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strtod.c

/* Copyright (C) 1991-1992, 1997, 1999, 2003, 2006, 2008-2011 Free Software
   Foundation, Inc.

   This program is free software: you can redistribute it and/or modify
   it under the terms of the GNU General Public License as published by
   the Free Software Foundation; either version 3 of the License, or
   (at your option) any later version.

   This program is distributed in the hope that it will be useful,
   but WITHOUT ANY WARRANTY; without even the implied warranty of
   MERCHANTABILITY or FITNESS FOR A PARTICULAR PURPOSE.  See the
   GNU General Public License for more details.

   You should have received a copy of the GNU General Public License
   along with this program.  If not, see <http://www.gnu.org/licenses/>.  */

#include <config.h>

#include <stdlib.h>

#include <ctype.h>
#include <errno.h>
#include <float.h>
#include <limits.h>
#include <math.h>
#include <stdbool.h>
#include <string.h>

#include "c-ctype.h"

#ifndef HAVE_LDEXP_IN_LIBC
#define HAVE_LDEXP_IN_LIBC 0
#endif
#ifndef HAVE_RAW_DECL_STRTOD
#define HAVE_RAW_DECL_STRTOD 0
#endif

/* Return true if C is a space in the current locale, avoiding
   problems with signed char and isspace.  */
static bool
locale_isspace (char c)
{
  unsigned char uc = c;
  return isspace (uc) != 0;
}

#if !HAVE_LDEXP_IN_LIBC
 #define ldexp dummy_ldexp
 /* A dummy definition that will never be invoked.  */
 static double ldexp (double x _GL_UNUSED, int exponent _GL_UNUSED)
 {
   abort ();
   return 0.0;
 }
#endif

/* Return X * BASE**EXPONENT.  Return an extreme value and set errno
   to ERANGE if underflow or overflow occurs.  */
static double
scale_radix_exp (double x, int radix, long int exponent)
{
  /* If RADIX == 10, this code is neither precise nor fast; it is
     merely a straightforward and relatively portable approximation.
     If N == 2, this code is precise on a radix-2 implementation,
     albeit perhaps not fast if ldexp is not in libc.  */

  long int e = exponent;

  if (HAVE_LDEXP_IN_LIBC && radix == 2)
    return ldexp (x, e < INT_MIN ? INT_MIN : INT_MAX < e ? INT_MAX : e);
  else
    {
      double r = x;

      if (r != 0)
        {
          if (e < 0)
            {
              while (e++ != 0)
                {
                  r /= radix;
                  if (r == 0 && x != 0)
                    {
                      errno = ERANGE;
                      break;
                    }
                }
            }
          else
            {
              while (e-- != 0)
                {
                  if (r < -DBL_MAX / radix)
                    {
                      errno = ERANGE;
                      return -HUGE_VAL;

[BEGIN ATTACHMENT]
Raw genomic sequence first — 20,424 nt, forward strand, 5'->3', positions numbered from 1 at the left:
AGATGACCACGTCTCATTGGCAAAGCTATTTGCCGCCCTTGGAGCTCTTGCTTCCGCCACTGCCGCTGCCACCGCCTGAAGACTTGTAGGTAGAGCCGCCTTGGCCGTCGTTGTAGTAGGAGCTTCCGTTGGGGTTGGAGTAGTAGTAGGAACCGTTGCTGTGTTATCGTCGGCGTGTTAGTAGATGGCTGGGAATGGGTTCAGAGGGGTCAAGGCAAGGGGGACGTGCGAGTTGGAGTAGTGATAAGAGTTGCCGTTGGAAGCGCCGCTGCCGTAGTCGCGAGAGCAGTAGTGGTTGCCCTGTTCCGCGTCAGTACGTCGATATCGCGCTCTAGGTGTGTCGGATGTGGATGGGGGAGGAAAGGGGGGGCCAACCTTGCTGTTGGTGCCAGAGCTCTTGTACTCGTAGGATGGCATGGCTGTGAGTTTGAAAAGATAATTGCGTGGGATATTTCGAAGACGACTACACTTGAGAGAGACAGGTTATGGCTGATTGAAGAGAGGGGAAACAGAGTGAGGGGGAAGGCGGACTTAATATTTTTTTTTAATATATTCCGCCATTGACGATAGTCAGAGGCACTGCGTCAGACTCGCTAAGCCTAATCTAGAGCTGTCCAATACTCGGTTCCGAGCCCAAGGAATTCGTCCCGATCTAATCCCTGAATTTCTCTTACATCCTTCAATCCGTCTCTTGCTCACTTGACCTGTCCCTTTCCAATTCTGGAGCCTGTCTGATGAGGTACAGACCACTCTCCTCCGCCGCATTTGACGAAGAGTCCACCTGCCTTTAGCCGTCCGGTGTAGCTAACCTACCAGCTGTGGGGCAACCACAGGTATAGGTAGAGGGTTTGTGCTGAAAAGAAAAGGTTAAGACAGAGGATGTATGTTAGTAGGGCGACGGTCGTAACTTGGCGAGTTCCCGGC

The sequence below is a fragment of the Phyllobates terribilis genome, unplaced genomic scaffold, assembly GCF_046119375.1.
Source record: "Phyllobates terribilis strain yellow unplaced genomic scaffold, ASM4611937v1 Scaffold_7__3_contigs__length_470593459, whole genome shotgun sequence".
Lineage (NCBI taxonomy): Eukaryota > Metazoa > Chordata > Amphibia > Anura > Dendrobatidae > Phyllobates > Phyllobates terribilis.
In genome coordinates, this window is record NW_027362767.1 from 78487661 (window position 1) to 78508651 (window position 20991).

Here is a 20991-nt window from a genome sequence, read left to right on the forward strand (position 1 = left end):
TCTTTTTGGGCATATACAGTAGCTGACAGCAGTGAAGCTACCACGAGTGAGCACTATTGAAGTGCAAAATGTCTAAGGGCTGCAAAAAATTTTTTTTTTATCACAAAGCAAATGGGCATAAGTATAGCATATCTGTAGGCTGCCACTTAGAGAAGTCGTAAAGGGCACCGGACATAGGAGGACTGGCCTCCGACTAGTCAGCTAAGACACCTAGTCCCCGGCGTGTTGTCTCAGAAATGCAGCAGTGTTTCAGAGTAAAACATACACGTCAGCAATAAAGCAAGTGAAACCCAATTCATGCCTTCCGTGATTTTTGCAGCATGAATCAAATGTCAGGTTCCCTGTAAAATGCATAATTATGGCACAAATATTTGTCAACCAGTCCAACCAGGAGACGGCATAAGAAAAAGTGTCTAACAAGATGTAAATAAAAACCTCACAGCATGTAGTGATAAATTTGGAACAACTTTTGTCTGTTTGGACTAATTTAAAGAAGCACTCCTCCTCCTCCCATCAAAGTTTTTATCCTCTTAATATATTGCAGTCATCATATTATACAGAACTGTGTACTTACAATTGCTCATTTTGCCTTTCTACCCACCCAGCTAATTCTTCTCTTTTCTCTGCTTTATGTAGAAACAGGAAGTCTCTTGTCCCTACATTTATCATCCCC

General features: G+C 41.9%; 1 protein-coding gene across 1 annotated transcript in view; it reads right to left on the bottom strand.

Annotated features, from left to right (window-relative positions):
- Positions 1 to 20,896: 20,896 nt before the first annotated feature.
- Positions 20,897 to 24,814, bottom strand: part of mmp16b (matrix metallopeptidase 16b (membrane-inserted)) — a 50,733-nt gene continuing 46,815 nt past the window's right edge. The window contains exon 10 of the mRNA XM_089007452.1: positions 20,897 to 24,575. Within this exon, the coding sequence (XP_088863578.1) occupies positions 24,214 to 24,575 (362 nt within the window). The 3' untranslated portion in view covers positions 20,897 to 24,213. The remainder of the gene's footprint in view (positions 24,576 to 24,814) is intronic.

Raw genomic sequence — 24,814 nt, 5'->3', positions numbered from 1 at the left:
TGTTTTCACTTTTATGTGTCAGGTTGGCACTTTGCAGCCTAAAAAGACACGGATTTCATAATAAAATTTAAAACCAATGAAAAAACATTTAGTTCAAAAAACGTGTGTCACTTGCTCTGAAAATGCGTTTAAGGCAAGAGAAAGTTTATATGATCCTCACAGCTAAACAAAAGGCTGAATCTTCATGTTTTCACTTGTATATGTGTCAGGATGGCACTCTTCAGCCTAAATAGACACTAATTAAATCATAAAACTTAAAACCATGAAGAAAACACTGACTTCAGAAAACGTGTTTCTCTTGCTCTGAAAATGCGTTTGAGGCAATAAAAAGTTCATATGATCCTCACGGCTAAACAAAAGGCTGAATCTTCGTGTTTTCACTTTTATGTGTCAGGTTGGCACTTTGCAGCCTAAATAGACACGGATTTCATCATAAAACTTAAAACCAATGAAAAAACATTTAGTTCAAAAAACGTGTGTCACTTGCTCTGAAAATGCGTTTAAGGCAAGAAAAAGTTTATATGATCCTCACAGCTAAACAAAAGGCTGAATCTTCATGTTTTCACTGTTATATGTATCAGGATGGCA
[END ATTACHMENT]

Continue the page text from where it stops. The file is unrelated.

}
                  else if (DBL_MAX / radix < r)
                    {
                      errno = ERANGE;
                      return HUGE_VAL;
                    }
                  else
                    r *= radix;
                }
            }
        }

      return r;
    }
}

/* Parse a number at NPTR; this is a bit like strtol (NPTR, ENDPTR)
   except there are no leading spaces or signs or "0x", and ENDPTR is
   nonnull.  The number uses a base BASE (either 10 or 16) fraction, a
   radix RADIX (either 10 or 2) exponent, and exponent character
   EXPCHAR.  To convert from a number of digits to a radix exponent,
   multiply by RADIX_MULTIPLIER (either 1 or 4).  */
static double
parse_number (const char *nptr,
              int base, int radix, int radix_multiplier, char expchar,
              char **endptr)
{
  const char *s = nptr;
  bool got_dot = false;
  long int exponent = 0;
  double num = 0;

  for (;; ++s)
    {
      int digit;
      if (c_isdigit (*s))
        digit = *s - '0';
      else if (base == 16 && c_isxdigit (*s))
        digit = c_tolower (*s) - ('a' - 10);
      else if (! got_dot && *s == '.')
        {
          /* Record that we have found the decimal point.  */
          got_dot = true;
          continue;
        }
      else
        /* Any other character terminates the number.  */
        break;

      /* Make sure that multiplication by base will not overflow.  */
      if (num <= DBL_MAX / base)
        num = num * base + digit;
      else
        {
          /* The value of the digit doesn't matter, since we have already
             gotten as many digits as can be represented in a `double'.
             This doesn't necessarily mean the result will overflow.
             The exponent may reduce it to within range.

             We just need to record that there was another
             digit so that we can multiply by 10 later.  */
          exponent += radix_multiplier;
        }

      /* Keep track of the number of digits after the decimal point.
         If we just divided by base here, we might lose precision.  */
      if (got_dot)
        exponent -= radix_multiplier;
    }

  if (c_tolower (*s) == expchar && ! locale_isspace (s[1]))
    {
      /* Add any given exponent to the implicit one.  */
      int save = errno;
      char *end;
      long int value = strtol (s + 1, &end, 10);
      errno = save;

      if (s + 1 != end)
        {
          /* Skip past the exponent, and add in the implicit exponent,
             resulting in an extreme value on overflow.  */
          s = end;
          exponent =
            (exponent < 0
             ? (value < LONG_MIN - exponent ? LONG_MIN : exponent + value)